The Aristodemo of Vincenzo Monti justly excited great expectations. While Alfieri, in the words of Mr. Hobhouse, regarded as a wild irregular genius, scarcely within the pale of literary civilization, Monti was the tragic writer of Italy, and was confidently hailed as the successful candidate for an eminence as yet never occupied.' The faults of Aristodemo are an insufficiency of plot for the length of five acts, and an apparent feebleness in the working up of the last scene. The fable is simply as follows. The gods, consulted by the Messenians as to the event of the war with Lacedæmon, had commanded a virgin to be sacrificed to Pluto. The maiden appointed by lot, was stolen away, and Aristodemo, ambitious of dazzling the people into his views upon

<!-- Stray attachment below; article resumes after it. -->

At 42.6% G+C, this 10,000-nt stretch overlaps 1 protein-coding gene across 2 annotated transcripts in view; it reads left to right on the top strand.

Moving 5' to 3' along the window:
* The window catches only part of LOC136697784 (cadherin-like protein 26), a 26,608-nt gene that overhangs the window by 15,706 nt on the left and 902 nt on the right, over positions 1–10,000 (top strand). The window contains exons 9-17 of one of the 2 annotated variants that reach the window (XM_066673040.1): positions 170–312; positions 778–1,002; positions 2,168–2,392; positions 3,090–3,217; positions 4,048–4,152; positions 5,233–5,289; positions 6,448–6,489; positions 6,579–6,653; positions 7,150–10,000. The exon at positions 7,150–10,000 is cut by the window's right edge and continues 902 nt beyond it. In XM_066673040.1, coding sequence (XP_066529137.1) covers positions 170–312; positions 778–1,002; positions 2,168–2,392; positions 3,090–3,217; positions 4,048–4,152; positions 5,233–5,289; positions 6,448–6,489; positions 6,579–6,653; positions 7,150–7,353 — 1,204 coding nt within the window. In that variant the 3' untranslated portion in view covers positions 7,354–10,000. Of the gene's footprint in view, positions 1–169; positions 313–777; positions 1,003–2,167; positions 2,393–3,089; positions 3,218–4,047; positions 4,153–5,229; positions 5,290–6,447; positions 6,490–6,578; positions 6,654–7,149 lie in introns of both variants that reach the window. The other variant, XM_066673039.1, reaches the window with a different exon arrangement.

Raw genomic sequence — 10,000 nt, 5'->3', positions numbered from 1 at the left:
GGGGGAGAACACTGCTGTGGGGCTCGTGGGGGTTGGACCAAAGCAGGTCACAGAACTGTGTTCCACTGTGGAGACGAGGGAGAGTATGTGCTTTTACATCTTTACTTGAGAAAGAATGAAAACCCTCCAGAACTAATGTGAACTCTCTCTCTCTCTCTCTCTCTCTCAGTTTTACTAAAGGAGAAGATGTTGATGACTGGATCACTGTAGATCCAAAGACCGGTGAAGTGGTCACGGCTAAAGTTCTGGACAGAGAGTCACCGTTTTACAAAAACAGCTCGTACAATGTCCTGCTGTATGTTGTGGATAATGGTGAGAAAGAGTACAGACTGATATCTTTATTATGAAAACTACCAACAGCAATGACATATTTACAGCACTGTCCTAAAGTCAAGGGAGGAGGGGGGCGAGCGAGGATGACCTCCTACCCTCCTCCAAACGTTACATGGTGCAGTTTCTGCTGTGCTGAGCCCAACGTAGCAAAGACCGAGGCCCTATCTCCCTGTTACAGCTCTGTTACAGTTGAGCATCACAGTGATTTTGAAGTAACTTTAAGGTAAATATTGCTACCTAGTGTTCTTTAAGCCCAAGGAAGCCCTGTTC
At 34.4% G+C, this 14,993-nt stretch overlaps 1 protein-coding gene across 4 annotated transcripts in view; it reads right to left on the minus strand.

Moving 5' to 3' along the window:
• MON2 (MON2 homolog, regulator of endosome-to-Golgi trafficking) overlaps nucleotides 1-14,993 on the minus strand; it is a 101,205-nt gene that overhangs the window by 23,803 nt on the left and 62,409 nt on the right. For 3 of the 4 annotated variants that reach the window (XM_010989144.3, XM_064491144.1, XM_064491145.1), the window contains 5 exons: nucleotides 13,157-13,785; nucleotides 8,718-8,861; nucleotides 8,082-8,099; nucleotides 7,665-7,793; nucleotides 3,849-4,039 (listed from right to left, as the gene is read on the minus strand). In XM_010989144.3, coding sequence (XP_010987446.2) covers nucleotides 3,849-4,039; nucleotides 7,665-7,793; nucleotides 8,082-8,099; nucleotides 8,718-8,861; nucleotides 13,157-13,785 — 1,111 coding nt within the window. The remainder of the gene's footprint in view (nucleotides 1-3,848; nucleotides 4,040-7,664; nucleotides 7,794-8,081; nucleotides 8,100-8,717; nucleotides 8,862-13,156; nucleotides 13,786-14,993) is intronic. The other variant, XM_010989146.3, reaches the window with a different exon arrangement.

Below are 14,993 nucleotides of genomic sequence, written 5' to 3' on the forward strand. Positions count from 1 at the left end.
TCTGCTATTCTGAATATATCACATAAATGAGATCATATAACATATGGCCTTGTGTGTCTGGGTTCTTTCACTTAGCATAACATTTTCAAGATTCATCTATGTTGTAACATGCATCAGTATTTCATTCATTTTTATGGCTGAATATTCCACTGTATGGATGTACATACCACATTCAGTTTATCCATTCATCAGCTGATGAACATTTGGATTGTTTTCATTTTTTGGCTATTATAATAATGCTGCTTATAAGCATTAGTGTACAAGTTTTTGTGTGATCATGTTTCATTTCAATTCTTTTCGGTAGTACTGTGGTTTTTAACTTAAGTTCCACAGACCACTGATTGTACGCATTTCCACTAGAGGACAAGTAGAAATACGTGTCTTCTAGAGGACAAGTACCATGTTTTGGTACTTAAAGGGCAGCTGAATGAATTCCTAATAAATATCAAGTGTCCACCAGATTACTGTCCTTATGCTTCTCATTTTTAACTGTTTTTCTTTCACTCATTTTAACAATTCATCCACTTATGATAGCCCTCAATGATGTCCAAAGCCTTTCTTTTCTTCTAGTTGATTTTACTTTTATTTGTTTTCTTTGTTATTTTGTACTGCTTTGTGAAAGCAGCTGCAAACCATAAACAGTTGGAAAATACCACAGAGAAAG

crown, voluntarily offered his own daughter Dirce. Her lover and mother conspired to declare her disqualified for the purity required in the victim. In his wrath Aristodemo slew her, and in a manner too offensively dwelt upon, discovered her to be innocent. His only remaining daughter, a child, had been surprised by the enemy, and, it

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was supposed, had perished. Here the play opens. Aristo-
demo is the victim of remorse, and is perpetually haunted by
the shade of his murdered daughter. The only tie which binds.
him to life is a sort of parental fondness for Cesira, a captive
maiden, whom, at the peace which is agreed upon, he must re-
store to her home. The mysterious attachment is returned by
the affectionate girl. The skill of the poet is employed, with
some violation of probability, in delaying the departure of Cesira,
who, just as Aristodemo has given himself his death blow in a